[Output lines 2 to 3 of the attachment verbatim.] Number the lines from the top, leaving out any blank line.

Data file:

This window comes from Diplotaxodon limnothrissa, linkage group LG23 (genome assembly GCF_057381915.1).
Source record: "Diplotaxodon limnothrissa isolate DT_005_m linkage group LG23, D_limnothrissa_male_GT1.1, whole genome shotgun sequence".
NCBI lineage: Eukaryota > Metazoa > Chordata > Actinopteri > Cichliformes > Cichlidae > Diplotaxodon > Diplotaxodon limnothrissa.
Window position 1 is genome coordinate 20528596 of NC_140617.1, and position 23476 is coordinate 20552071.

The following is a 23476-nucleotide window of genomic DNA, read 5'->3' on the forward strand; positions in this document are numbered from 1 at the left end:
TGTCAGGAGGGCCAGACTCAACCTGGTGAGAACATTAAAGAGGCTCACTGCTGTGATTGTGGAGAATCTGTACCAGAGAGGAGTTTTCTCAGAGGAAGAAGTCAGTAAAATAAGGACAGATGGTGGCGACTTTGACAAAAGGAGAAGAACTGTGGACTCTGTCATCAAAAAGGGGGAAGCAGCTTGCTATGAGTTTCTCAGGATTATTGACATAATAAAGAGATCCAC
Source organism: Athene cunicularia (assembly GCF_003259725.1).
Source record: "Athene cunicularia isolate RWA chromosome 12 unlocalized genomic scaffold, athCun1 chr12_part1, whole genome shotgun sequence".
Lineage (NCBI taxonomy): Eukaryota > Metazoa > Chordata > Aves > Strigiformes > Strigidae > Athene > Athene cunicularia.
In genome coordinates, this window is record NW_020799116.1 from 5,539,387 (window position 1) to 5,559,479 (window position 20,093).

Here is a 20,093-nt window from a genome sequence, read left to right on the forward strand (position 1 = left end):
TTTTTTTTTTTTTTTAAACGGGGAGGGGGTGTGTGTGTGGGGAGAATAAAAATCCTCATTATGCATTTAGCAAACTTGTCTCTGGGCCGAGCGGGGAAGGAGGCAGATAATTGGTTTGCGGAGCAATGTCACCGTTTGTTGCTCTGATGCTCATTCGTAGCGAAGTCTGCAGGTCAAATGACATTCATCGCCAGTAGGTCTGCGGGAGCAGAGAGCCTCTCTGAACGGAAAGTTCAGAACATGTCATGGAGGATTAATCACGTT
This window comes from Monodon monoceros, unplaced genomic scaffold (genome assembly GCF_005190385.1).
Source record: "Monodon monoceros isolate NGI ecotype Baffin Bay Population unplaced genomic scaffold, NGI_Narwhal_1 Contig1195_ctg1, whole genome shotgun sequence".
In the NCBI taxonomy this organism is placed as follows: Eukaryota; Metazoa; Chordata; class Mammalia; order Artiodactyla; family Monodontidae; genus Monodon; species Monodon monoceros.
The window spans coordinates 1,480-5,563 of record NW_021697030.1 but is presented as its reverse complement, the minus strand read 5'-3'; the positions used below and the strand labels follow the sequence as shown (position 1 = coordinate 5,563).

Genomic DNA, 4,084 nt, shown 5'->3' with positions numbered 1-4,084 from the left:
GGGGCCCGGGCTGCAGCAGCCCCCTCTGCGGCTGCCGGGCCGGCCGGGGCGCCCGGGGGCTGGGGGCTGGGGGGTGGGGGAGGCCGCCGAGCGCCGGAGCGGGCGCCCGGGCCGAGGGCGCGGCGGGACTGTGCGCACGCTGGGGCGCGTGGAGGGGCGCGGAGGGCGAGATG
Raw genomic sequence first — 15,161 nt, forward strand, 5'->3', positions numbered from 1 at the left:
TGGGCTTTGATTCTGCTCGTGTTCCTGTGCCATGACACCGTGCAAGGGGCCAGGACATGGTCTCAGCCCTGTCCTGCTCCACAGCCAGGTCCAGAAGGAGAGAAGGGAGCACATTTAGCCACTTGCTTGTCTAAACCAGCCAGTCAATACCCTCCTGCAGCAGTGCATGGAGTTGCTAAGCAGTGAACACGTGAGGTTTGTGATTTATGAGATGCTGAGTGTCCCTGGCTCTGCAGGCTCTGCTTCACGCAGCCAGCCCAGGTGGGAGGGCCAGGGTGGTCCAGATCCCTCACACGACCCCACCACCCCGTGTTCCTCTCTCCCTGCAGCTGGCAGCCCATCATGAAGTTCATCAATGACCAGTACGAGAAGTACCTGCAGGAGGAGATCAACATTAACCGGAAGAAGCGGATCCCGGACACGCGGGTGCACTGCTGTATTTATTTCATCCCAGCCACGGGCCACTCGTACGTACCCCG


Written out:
Source record: "Diplotaxodon limnothrissa isolate DT_005_m linkage group LG23, D_limnothrissa_male_GT1.1, whole genome shotgun sequence".
NCBI lineage: Eukaryota > Metazoa > Chordata > Actinopteri > Cichliformes > Cichlidae > Diplotaxodon > Diplotaxodon limnothrissa.